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Law for indigenous communities stressed

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Staff Reporter
Human rights activists on Wednesday stressed the need of constitutional recognition and introduction of sepa-rate law for indigenous communities to ensure human rights and security of these communities.
The experts also urged the communities to involve themselves in the politics and create representatives from them to build up a platform where they can raise their voice and talk about their rights.
They were speaking at a seminar titled "Eviction of the Marginalized People Including Indigenous Communi-ties from their Land and their Human Rights" organized by International Indigenous Day 2018 Celebration Committee comprising of 17 organizations at the CIRDAP auditorium in the city.
Sanjeeb Drong, General Secretary at Bangladesh Indigenous Peoples Forum in his key note paper said, indige-nous people have been forced to migrate from their country again and again since 1947.
More than one lakh people became victim of land eviction in 1960 because of the Kaptai Water Electricity Plant and 60,000 of them were forced to migrate to India and Myanmar, he added.
Sanjeeb also claimed that many indigenous communities are at risk of extinction while some of them, such as Hajong community, have become almost extinct.
Once more than 50,000 Rakhine people used to live in Barguna and Patuakhali district, which has now come down to only 2,200 as many of the people have migrated or left their lands due to security issue, he said add-ing that the Rakhine community may become extinct from the area after a few decades.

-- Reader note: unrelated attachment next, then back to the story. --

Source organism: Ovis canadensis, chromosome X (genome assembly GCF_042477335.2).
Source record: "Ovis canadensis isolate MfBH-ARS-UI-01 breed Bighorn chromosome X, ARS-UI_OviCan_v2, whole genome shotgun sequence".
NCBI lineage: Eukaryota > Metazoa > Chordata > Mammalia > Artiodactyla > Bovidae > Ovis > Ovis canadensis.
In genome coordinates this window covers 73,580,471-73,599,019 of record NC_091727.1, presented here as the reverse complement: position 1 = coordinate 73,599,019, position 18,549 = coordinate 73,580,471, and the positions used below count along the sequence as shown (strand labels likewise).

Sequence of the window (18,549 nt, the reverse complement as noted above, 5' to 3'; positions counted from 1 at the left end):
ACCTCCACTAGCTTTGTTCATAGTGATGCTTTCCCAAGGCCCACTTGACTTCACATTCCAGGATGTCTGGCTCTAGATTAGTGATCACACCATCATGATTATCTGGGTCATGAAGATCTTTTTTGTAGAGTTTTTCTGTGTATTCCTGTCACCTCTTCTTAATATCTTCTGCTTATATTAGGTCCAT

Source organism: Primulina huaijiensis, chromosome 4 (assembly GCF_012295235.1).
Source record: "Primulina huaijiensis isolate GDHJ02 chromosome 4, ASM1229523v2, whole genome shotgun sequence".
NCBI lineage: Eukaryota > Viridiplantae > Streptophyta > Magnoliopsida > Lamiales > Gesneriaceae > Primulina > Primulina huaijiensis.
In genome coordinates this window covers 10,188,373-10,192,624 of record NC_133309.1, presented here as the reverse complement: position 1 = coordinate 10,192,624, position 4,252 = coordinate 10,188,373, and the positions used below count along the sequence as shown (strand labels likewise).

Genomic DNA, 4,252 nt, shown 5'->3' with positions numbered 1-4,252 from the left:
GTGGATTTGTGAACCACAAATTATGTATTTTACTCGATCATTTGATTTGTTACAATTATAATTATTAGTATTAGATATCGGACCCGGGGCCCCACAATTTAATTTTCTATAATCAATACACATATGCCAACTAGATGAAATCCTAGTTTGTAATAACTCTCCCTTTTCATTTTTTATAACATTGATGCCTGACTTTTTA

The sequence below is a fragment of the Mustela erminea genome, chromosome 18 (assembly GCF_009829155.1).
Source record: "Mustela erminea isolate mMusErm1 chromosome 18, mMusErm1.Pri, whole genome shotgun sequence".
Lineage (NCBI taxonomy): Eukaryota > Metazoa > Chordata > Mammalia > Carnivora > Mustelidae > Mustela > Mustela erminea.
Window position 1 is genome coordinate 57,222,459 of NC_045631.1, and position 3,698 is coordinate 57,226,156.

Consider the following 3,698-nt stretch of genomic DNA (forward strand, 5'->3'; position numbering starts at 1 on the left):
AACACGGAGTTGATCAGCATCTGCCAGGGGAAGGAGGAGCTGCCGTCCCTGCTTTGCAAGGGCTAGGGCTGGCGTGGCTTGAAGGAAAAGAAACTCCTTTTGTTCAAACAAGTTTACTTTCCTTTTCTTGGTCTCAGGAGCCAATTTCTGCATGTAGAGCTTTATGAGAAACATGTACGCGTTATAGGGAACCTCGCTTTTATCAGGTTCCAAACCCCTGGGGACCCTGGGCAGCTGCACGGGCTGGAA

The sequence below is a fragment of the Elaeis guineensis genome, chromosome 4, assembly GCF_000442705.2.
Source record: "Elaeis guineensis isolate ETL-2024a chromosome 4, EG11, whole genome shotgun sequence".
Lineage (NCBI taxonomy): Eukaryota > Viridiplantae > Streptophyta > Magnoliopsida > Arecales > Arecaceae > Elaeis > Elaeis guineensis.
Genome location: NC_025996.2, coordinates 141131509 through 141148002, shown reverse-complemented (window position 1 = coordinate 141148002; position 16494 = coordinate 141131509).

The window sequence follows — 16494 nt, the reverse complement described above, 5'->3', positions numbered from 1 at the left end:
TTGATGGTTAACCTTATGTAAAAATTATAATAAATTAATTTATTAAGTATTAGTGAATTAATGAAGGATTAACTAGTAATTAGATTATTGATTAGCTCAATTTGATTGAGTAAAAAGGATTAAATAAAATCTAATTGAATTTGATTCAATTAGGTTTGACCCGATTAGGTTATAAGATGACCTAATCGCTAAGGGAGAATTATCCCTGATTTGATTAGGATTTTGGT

Speaking as special guest, Convener of the Parliamentary Caucus on Indigenous Affairs, Fazle Hossain Badsha said, migration of the indigenous communities cannot be prevented by the existing laws of the country.
"Regardless of the regions, it is important to recognize the indigenous communities constitutionally and pre-serve their individual language, arts, culture and livelihood", said Sanjeeb Drong.
To ensure their security, special law need to be introduced, he said while urging everyone to come forward and to work together to build up a non-communal country where equal rights for every citizen can be ensured.
Rowshan Jahan Moni, Deputy Executive Director of Association for Land Reform and Development (ALRD), said, lives and livelihood of the indigenous people depend much on land and their surroundings.
Implementation of international agreements is needed to ensure their security in this regard, she added.
Among others, Advocate Rana Dasgupta, the general secretary of Bangladesh Hindu-Bouddha-Christian Oikya Parishad and Rabindranath Soren, Chairman of Jatiya Adivasi Parishad also spoke during the seminar chaired by Advocate Sultana Kamal, a human rights activist.